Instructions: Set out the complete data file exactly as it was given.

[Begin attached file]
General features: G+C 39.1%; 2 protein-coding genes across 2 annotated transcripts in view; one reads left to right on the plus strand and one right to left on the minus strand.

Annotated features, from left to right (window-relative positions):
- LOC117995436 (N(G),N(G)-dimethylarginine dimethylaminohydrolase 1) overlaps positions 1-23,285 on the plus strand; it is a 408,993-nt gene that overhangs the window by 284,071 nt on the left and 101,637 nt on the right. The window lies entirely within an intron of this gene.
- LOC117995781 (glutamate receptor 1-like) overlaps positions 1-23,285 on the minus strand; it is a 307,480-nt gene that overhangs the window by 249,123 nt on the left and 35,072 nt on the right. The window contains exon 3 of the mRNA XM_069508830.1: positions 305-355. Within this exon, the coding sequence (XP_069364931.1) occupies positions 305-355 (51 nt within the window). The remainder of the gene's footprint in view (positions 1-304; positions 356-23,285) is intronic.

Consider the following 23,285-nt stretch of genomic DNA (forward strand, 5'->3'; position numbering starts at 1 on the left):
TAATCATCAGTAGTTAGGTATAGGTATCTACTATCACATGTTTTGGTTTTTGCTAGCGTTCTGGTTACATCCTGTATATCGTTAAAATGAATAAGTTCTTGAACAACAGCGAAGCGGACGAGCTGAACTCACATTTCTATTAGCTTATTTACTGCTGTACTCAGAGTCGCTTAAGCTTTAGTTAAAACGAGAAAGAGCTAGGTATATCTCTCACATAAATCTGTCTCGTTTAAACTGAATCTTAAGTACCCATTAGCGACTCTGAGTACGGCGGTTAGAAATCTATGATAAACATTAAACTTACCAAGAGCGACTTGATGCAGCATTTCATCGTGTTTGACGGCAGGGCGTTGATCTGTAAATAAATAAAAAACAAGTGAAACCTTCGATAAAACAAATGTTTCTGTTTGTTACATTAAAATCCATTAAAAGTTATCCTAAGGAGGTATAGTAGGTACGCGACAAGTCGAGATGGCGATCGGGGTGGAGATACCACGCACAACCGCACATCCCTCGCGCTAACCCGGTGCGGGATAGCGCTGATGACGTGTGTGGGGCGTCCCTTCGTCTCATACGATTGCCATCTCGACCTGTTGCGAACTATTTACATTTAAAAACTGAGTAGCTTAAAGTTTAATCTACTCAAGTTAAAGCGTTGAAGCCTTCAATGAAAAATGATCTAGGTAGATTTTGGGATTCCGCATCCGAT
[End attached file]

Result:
General features: G+C 39.1%; 2 protein-coding genes across 2 annotated transcripts in view; one reads left to right on the plus strand and one right to left on the minus strand.

Annotated features, from left to right (window-relative positions):
- LOC117995436 (N(G),N(G)-dimethylarginine dimethylaminohydrolase 1) overlaps positions 1-23,285 on the plus strand; it is a 408,993-nt gene that overhangs the window by 284,071 nt on the left and 101,637 nt on the right. The window lies entirely within an intron of this gene.
- LOC117995781 (glutamate receptor 1-like) overlaps positions 1-23,285 on the minus strand; it is a 307,480-nt gene that overhangs the window by 249,123 nt on the left and 35,072 nt on the right. The window contains exon 3 of the mRNA XM_069508830.1: positions 305-355. Within this exon, the coding sequence (XP_069364931.1) occupies positions 305-355 (51 nt within the window). The remainder of the gene's footprint in view (positions 1-304; positions 356-23,285) is intronic.

Consider the following 23,285-nt stretch of genomic DNA (forward strand, 5'->3'; position numbering starts at 1 on the left):
TAATCATCAGTAGTTAGGTATAGGTATCTACTATCACATGTTTTGGTTTTTGCTAGCGTTCTGGTTACATCCTGTATATCGTTAAAATGAATAAGTTCTTGAACAACAGCGAAGCGGACGAGCTGAACTCACATTTCTATTAGCTTATTTACTGCTGTACTCAGAGTCGCTTAAGCTTTAGTTAAAACGAGAAAGAGCTAGGTATATCTCTCACATAAATCTGTCTCGTTTAAACTGAATCTTAAGTACCCATTAGCGACTCTGAGTACGGCGGTTAGAAATCTATGATAAACATTAAACTTACCAAGAGCGACTTGATGCAGCATTTCATCGTGTTTGACGGCAGGGCGTTGATCTGTAAATAAATAAAAAACAAGTGAAACCTTCGATAAAACAAATGTTTCTGTTTGTTACATTAAAATCCATTAAAAGTTATCCTAAGGAGGTATAGTAGGTACGCGACAAGTCGAGATGGCGATCGGGGTGGAGATACCACGCACAACCGCACATCCCTCGCGCTAACCCGGTGCGGGATAGCGCTGATGACGTGTGTGGGGCGTCCCTTCGTCTCATACGATTGCCATCTCGACCTGTTGCGAACTATTTACATTTAAAAACTGAGTAGCTTAAAGTTTAATCTACTCAAGTTAAAGCGTTGAAGCCTTCAATGAAAAATGATCTAGGTAGATTTTGGGATTCCGCATCCGAT